We’re coming into our sixth year now at The Other Art Fair and I can say it’s really gone from strength to strength since 2011. I didn’t come from an art background originally, but after talking to friends who are artists and seeing how they were struggling to gain recognition and representation from galleries and collectors, I saw the perfect opportunity to create a space for artists to do exactly this. In the last 6 years we have expanded across 3 continents , w eare now holding fairs in 5 different locations and are planning to expand even further next year. 

Unlike other fairs, The Other Art Fair does not have booths representing galleries, but instead individual artists, offering an opportunity for visitors to personally meet the creators of the artwork. How does this experience affect the relationship between artist and buyer/visitor?

Having visitors buy directly from the artists at the fair changes the buying experience completely. Buying a piece of art, whether it’s your first piece or you're a seasoned collector is such an exciting experience, and being able to meet the artist in person and have them directly be a part of the process makes the whole thing so much more personal. It’s so different than buying from a gallery. 

Laura Fishman

Laura Fishman

Established as an artist fair, The Other Art Fair embodies the importance and value of supporting emerging, new talent. Why is this so important in today’s art scene?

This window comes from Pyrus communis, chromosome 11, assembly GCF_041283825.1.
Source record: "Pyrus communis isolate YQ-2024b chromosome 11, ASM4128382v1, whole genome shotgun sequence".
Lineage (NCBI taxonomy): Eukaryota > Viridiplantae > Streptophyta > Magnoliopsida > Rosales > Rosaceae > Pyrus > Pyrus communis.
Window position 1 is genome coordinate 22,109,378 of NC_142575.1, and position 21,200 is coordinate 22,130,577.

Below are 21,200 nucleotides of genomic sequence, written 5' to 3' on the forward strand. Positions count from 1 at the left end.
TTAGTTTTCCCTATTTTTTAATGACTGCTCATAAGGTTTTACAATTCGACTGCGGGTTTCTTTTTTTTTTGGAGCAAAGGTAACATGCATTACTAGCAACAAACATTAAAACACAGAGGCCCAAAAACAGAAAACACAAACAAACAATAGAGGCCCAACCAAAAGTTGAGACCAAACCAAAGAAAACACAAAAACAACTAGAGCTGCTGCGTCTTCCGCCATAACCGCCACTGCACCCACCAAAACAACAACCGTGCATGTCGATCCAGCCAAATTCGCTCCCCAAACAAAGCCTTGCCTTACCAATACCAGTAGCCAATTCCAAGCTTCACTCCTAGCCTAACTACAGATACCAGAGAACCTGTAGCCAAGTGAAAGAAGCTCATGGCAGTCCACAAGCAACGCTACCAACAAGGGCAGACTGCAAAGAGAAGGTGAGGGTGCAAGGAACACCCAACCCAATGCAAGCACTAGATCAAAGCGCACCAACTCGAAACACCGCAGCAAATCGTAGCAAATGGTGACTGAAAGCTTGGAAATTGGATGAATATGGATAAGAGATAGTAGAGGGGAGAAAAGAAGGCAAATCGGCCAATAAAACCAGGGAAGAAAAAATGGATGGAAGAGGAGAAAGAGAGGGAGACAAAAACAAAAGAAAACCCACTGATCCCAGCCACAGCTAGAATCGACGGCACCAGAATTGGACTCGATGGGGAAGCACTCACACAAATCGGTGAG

With the internet and social media there are so many more platforms for artists to be recognised and discovered. This is a great thing, but it also increases the amount of artists who are out there to be discovered, making it even more difficult for emerging artists in a way. The Other Art Fair’s selection committee handpicks the best of this emerging talent, we then showcase them at the fair and support them when they need it after the fair. We’re fostering this emerging talent because it’s so important to keep the art scene evolving and to support new artists. 

Helen Brough

Helen Brough

One of the many unique aspects of the fair is The Others Live, a series of performances that include dance, theatre, music and film. Tell me about this element of the fair and what we can expect this year?

This year we have another packed programme of fair features. We will have another virtual reality experience from The Guardian - ‘Underworld’, where visitors can explore the Victorian waterways underneath the streets of London. One of our fair artists Carolina Mizrahi has created an immersive art experience the ‘Ruby Room’ complete with a hidden bar. And we also have a pop-up restaurant from the Modern Pantry running the whole weekend. 

Ed Burnand

Ed Burnand

There will be an eclectic range of programing that you may not expect to see at your typical art fair, such as taxidermy classes, live tattooing, 3D printing and immersive theatre. What do you feel these programs add to the fair atmosphere and to the audiences’ experience?

I think it really changes the perception of an art fair. The extra features are there to inspire and challenge visitors and allow them discover more about the creative things that are going on in London now. We’re always looking forward to what we think is going to be the next big trend. 

What does The Other Art Fair bring to the table that sets it apart from the rest?

The Other Art Fair is providing a platform for emerging artists to show their work and be recognised by a wider audience, which is something they may not be able to do from a gallery. Combining this artist-lead experience with a whole range of extra features makes the fair a truly creative space for people of all ages. It’s a place for new art collectors to make their first purchases, for seasoned collectors to discover their new favourite artist and for general visitors to experience something they would never have the opportunity to try anywhere else.  

Shop the collection on Saatchi Art

Art & Wellbeing at the Battersea Affordable Art Fair